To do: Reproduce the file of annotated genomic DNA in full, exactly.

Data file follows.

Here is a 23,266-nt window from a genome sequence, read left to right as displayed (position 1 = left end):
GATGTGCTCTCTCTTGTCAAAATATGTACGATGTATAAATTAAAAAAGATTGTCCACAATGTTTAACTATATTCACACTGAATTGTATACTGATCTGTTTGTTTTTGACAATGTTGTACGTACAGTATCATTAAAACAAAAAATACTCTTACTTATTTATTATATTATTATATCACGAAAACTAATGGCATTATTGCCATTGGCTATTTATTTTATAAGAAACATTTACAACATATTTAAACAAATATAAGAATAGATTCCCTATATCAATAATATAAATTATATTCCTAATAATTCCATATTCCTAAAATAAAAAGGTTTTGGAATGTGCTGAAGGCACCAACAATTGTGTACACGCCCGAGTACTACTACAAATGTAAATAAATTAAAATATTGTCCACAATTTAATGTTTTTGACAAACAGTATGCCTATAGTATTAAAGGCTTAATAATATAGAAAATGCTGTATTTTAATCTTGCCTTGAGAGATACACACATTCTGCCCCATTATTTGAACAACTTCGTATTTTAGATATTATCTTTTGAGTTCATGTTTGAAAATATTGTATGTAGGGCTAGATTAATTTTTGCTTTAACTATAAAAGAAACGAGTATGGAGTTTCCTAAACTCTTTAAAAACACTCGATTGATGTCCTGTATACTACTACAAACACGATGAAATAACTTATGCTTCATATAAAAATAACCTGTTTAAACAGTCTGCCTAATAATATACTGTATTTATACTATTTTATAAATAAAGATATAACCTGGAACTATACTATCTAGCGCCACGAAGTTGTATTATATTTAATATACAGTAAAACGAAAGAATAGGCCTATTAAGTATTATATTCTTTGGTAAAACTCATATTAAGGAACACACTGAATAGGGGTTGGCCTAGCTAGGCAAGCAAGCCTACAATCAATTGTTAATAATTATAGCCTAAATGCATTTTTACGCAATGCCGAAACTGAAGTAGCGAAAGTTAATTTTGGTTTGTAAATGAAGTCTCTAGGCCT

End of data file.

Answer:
Here is a 23,266-nt window from a genome sequence, read left to right as displayed (position 1 = left end):
GATGTGCTCTCTCTTGTCAAAATATGTACGATGTATAAATTAAAAAAGATTGTCCACAATGTTTAACTATATTCACACTGAATTGTATACTGATCTGTTTGTTTTTGACAATGTTGTACGTACAGTATCATTAAAACAAAAAATACTCTTACTTATTTATTATATTATTATATCACGAAAACTAATGGCATTATTGCCATTGGCTATTTATTTTATAAGAAACATTTACAACATATTTAAACAAATATAAGAATAGATTCCCTATATCAATAATATAAATTATATTCCTAATAATTCCATATTCCTAAAATAAAAAGGTTTTGGAATGTGCTGAAGGCACCAACAATTGTGTACACGCCCGAGTACTACTACAAATGTAAATAAATTAAAATATTGTCCACAATTTAATGTTTTTGACAAACAGTATGCCTATAGTATTAAAGGCTTAATAATATAGAAAATGCTGTATTTTAATCTTGCCTTGAGAGATACACACATTCTGCCCCATTATTTGAACAACTTCGTATTTTAGATATTATCTTTTGAGTTCATGTTTGAAAATATTGTATGTAGGGCTAGATTAATTTTTGCTTTAACTATAAAAGAAACGAGTATGGAGTTTCCTAAACTCTTTAAAAACACTCGATTGATGTCCTGTATACTACTACAAACACGATGAAATAACTTATGCTTCATATAAAAATAACCTGTTTAAACAGTCTGCCTAATAATATACTGTATTTATACTATTTTATAAATAAAGATATAACCTGGAACTATACTATCTAGCGCCACGAAGTTGTATTATATTTAATATACAGTAAAACGAAAGAATAGGCCTATTAAGTATTATATTCTTTGGTAAAACTCATATTAAGGAACACACTGAATAGGGGTTGGCCTAGCTAGGCAAGCAAGCCTACAATCAATTGTTAATAATTATAGCCTAAATGCATTTTTACGCAATGCCGAAACTGAAGTAGCGAAAGTTAATTTTGGTTTGTAAATGAAGTCTCTAGGCCT